What Do Your Arms Have To Do With Jumping?

It seems odd but the arms play a crucial role in the training and recruitment of the muscles in the hips, buttocks, and legs. If a cheer conditioning drill (like the Cheer Split Jumps) called for the team cheer drill to be performed with arms held behind the back for one set, then incorporate a powerful arm swing into the next set, the cheerleader performing the team cheer drill would notice one major difference between the two sets. The difference would be the height on the first set of jumps is much lower than the height of the cheer jumps performed on the second set when using the arms.

The arms affect the height of the jump by forcing greater muscle recruitment in the glutes and hamstrings. The momentum of the arm swing pushes the cheerleaders body back into the ground creating greater muscle activation for the cheerleader. By activating a larger portion of these muscles the body will be able to generate more force during the Cheer Split Jumps. More force generated off the ground results in a consistently higher cheer jump being achieved.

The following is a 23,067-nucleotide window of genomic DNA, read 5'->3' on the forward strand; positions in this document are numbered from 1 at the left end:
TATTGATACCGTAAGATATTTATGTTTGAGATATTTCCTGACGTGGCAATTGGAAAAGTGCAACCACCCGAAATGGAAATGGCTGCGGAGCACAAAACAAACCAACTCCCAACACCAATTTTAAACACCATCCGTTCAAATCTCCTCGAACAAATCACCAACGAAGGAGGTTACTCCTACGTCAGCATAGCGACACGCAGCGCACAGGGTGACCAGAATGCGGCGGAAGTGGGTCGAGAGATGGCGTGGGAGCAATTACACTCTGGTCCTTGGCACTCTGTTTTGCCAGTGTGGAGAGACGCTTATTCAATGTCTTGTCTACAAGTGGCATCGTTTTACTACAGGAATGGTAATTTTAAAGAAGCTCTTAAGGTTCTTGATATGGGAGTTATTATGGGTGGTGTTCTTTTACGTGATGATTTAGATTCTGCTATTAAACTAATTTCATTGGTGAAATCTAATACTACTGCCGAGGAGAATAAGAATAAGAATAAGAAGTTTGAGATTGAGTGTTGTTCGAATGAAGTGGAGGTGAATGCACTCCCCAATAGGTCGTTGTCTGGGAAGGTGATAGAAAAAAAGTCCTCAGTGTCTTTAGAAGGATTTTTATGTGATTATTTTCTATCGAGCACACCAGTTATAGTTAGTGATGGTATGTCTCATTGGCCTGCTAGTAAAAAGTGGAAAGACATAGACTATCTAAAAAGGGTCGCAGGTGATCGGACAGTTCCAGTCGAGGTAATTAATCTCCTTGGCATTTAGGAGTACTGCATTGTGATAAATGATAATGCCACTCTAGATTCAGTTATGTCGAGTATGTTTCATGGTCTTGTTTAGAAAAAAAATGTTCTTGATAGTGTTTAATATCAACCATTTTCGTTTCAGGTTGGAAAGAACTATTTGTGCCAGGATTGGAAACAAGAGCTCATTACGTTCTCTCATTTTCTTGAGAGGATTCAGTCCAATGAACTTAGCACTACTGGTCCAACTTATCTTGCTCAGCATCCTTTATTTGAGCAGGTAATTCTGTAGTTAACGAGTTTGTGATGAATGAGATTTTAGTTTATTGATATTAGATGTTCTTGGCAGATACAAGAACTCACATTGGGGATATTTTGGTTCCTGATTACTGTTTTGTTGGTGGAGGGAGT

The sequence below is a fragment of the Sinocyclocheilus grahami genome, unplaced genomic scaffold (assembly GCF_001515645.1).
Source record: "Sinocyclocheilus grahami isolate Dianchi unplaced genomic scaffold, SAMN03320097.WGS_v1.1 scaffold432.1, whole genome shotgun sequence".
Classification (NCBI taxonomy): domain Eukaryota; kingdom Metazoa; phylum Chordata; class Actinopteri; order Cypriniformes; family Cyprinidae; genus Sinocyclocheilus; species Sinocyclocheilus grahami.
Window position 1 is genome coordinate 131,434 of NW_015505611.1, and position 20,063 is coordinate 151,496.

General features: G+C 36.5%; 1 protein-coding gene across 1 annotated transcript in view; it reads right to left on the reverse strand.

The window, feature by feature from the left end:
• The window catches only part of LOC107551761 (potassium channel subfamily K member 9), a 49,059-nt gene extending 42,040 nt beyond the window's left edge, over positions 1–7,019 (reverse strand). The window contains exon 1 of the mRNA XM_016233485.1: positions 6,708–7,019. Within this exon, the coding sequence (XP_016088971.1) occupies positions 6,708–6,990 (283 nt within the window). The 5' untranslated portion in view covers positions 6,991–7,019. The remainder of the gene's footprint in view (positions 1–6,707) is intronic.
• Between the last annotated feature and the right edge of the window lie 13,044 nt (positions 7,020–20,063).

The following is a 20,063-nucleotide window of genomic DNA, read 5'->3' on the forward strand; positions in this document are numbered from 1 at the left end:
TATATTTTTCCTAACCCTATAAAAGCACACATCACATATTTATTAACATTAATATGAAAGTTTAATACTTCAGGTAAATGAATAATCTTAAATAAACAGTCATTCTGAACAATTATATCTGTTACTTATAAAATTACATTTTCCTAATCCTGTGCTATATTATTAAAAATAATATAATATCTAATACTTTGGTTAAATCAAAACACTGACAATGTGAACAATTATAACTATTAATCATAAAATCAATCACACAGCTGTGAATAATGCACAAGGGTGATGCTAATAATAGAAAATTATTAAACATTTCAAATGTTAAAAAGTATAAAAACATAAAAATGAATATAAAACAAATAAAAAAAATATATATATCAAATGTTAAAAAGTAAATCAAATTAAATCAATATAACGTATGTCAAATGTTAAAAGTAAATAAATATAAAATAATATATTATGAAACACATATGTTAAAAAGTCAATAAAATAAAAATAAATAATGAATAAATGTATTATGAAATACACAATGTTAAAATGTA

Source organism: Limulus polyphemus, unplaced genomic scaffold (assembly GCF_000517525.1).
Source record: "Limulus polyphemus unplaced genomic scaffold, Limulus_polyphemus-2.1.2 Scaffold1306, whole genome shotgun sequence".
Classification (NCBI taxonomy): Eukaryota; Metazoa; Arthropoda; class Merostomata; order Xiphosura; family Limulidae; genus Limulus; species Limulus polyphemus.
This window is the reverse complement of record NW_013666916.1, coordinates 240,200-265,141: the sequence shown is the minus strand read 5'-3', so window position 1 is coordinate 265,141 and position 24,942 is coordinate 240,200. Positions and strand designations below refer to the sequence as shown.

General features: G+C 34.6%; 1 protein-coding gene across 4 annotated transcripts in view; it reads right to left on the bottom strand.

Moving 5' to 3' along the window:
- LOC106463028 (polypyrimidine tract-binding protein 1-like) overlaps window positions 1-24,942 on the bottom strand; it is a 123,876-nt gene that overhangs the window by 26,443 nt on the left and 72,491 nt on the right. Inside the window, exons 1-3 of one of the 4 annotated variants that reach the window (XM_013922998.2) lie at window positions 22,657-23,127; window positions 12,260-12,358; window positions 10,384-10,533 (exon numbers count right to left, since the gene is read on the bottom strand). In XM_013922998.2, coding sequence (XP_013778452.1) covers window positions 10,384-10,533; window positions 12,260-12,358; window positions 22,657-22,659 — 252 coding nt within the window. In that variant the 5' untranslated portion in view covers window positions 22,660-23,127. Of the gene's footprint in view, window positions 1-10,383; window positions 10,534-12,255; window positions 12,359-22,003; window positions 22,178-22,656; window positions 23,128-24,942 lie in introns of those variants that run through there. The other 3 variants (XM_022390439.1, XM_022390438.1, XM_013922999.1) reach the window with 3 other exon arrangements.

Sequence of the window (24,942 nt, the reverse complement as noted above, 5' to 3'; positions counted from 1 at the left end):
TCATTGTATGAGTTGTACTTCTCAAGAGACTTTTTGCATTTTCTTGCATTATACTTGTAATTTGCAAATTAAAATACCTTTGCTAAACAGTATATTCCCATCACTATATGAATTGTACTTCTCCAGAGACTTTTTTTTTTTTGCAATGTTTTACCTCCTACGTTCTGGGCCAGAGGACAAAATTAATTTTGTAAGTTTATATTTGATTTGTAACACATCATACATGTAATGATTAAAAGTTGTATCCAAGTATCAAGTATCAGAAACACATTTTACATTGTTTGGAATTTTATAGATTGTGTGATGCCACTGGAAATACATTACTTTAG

Cheer Conditioning: Essential For Team Cheer Success

There are many different types of training to increase jumping ability. Some training will focus on strengthening muscles while other team cheer drills will focus exclusively on maximizing jump height. Performing these types of training is great for helping cheerleaders improve a single jump. However, during a team cheer routine multiple stunts and jumps will be performed simultaneously for an extended period of time. This means cheerleaders must incorporate cheer conditioning drills, like the Cheer Split Jumps, into their regular training routine.